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1997 | 26 | 2-3 | 91-116
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Temporal variation in the accumulation of organic carbon and nitrogen in the suspended matter and silty surface sediment of the western Gulf of Gdansk (southern Baltic Sea) - comparison with the Atlantic Bay of Marennes Oleron

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The temporal changes of organic C and N concentration and in atomic C:N ratio in both suspended particulate matter (SPM) and surface sediments (0-5cm) are discussed. The investigations were conducted in May, August, November 1994 and January 1995, at a sampling station located in the western Gulf of Gdansk (depth 37 m).The respective concentrations of organic carbon and nitrogen in SPM range from 0.285 to 0.655 mg dm-3, and from 0.033 to 0.075 mg dm-3. The temporal changes in the concentrations of these elements are due to the seasonal variation in primary production, and are also influenced by the inflow of terrestrial discharges. The atomic C:N ratio reflects seasonal changes in SPM composition, and generally indicates that particular organic matter (POM) in this part of the Gulf of Gdansk consists to a large extent of detritus or terrigenous material. However, in the summer, there is a substantial proportion of fresh planktonic material in the particulate organic matter (the C:N atomic ratio falls to 8.5 - 10.5).Significant temporal changes in organic carbon and nitrogen concentrations were also recorded in the surface sediment (0-1 cm); these range from 28.5 to 49.6 mg g-1 of dry sediment and from 3.12 to 4.6 mg g-1 of dry sediment for carbon and nitrogen respectively. Values were highest in May and November, and indicate a possible inflow of organic matter to the sediments following the spring and autumn phytoplankton blooms. The considerably lower values of both parameters noted in August suggest that large quantities of organic carbon and nitrogen are lost in summer, a process governed by the rise in temperature of the near-bottom water. The C:N atomic ratio in the first surface sediment layer indicates that the inflow of fresh organic matter is predominant in spring, when C:N is lowest (8.75). The summer and winter values (10.5 - 11.1) reflect the presence of degraded matter. Values were highest in early November (14.4), which is indicative of the inflow of highly degraded or terrigenous organic material. These results are compared to those of different ecosystems, particularly with an Atlantic coastal area, the estuarine Marennes - Ol?ron Bay in France, where the authors took the same approach. SPM concentrations are considerably higher (50 to 360 mg dm-3) than in the Gulf of Gdansk. The respective concentrations of organic carbon and nitrogen in SPM range from 0.95 to 14.9 mg dm-3 and from 0.2 to 1.5 mg dm-3. However, these high values are not reflected in the accumulation of organic matter in the surface sediment layer, where the carbon and nitrogen contents were low at 7.5 mg g-1 and 1.3 mg g-1 of dry sediments respectively. In this bay such differences are explained by the sediment resuspension caused by strong currents inducing considerable turbidity.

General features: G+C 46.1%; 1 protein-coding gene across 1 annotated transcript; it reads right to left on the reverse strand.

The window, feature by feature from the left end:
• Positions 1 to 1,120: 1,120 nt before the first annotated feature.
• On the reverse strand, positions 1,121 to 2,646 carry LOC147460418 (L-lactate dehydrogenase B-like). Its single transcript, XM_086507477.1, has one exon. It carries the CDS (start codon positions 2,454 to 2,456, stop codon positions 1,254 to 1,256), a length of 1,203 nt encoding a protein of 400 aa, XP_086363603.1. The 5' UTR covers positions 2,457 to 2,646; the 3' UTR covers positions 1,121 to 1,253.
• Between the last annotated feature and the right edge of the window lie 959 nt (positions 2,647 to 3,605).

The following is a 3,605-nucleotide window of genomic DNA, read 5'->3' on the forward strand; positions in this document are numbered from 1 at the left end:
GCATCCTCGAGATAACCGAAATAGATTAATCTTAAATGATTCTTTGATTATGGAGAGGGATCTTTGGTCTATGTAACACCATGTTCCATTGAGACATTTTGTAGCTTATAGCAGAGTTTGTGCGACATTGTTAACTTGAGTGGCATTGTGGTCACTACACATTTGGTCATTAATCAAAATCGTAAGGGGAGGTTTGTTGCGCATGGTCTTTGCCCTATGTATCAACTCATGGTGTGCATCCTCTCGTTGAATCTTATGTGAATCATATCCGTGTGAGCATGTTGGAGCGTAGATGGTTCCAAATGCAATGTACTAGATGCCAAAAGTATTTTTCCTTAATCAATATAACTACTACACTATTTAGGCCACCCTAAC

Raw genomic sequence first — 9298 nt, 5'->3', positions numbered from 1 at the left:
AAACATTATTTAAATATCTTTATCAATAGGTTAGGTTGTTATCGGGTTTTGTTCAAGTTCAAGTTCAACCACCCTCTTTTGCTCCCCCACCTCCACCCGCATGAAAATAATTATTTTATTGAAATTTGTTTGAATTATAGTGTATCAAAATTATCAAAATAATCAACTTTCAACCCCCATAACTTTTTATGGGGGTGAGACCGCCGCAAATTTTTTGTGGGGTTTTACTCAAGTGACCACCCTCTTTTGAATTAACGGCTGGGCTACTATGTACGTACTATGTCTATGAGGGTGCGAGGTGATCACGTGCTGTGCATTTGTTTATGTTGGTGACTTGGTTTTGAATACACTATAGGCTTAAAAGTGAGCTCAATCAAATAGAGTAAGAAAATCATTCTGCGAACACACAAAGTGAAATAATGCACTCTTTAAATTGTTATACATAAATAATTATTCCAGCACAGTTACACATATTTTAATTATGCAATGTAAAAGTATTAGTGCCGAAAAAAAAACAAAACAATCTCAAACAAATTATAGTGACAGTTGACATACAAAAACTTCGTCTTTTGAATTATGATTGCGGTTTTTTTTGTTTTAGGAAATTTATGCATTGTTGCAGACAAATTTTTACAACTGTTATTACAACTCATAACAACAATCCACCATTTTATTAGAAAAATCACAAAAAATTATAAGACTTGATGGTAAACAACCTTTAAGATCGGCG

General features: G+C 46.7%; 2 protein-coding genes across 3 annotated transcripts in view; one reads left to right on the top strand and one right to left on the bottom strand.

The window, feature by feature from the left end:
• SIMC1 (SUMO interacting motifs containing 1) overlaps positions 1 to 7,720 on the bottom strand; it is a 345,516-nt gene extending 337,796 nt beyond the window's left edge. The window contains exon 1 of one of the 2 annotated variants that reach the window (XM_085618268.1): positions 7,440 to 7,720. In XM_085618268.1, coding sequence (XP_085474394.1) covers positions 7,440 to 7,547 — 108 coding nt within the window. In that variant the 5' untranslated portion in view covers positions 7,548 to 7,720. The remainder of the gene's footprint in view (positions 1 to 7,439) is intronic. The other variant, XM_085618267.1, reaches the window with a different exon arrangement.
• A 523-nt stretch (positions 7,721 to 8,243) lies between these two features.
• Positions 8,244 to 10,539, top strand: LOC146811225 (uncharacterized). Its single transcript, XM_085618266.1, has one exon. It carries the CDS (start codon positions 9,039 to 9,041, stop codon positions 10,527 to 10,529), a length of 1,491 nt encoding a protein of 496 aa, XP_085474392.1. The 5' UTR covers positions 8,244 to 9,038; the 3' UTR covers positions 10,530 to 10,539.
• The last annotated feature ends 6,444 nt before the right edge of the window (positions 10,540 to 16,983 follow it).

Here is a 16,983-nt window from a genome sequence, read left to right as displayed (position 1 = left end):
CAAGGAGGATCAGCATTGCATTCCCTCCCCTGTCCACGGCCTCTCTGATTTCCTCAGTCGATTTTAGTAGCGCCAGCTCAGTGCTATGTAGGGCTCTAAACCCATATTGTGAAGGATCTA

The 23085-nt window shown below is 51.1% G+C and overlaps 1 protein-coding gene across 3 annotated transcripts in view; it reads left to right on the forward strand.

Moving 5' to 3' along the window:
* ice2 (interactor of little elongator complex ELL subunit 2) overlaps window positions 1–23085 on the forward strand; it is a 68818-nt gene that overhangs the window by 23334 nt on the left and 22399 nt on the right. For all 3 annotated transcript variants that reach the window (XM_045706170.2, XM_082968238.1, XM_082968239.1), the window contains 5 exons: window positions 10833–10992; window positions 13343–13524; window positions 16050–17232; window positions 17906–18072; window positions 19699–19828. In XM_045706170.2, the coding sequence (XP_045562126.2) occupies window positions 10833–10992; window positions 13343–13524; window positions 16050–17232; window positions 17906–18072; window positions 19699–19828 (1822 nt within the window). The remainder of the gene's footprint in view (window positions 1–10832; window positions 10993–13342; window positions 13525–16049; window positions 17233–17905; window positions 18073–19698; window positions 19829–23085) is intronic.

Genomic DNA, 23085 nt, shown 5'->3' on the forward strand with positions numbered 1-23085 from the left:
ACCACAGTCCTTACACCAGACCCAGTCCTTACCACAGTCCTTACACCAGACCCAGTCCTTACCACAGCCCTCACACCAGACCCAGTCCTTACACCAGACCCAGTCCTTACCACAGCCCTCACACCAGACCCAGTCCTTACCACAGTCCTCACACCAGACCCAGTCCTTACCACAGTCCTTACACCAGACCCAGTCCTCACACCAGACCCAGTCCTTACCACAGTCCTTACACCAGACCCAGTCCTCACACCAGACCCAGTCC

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D.Maksymowska, University of Gdansk, Department of Marine Geology, Al. Pilsudskiego 46, Gdynia, Poland
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